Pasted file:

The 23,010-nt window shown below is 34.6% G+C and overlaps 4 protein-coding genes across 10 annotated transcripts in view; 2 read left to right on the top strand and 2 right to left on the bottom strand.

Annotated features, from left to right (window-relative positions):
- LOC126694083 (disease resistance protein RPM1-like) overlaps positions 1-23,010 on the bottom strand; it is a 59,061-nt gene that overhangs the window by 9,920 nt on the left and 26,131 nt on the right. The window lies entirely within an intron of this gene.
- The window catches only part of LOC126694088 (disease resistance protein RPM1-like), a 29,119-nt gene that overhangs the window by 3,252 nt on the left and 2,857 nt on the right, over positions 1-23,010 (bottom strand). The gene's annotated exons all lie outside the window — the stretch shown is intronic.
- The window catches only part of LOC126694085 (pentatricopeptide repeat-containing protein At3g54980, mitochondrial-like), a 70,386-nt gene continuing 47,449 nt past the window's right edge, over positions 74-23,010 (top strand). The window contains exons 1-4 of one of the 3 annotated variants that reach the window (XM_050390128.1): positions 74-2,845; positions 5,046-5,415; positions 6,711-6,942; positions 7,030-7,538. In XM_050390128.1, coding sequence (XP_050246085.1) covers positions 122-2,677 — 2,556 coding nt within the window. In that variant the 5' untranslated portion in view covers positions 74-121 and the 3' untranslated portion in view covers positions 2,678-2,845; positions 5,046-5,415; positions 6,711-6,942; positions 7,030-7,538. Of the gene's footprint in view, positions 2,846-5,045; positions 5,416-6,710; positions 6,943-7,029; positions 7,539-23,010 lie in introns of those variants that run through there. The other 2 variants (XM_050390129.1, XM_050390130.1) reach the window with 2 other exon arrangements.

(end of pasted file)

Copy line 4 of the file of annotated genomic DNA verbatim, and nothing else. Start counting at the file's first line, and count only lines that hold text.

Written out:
- The window catches only part of LOC126694088 (disease resistance protein RPM1-like), a 29,119-nt gene that overhangs the window by 3,252 nt on the left and 2,857 nt on the right, over positions 1-23,010 (bottom strand). The gene's annotated exons all lie outside the window — the stretch shown is intronic.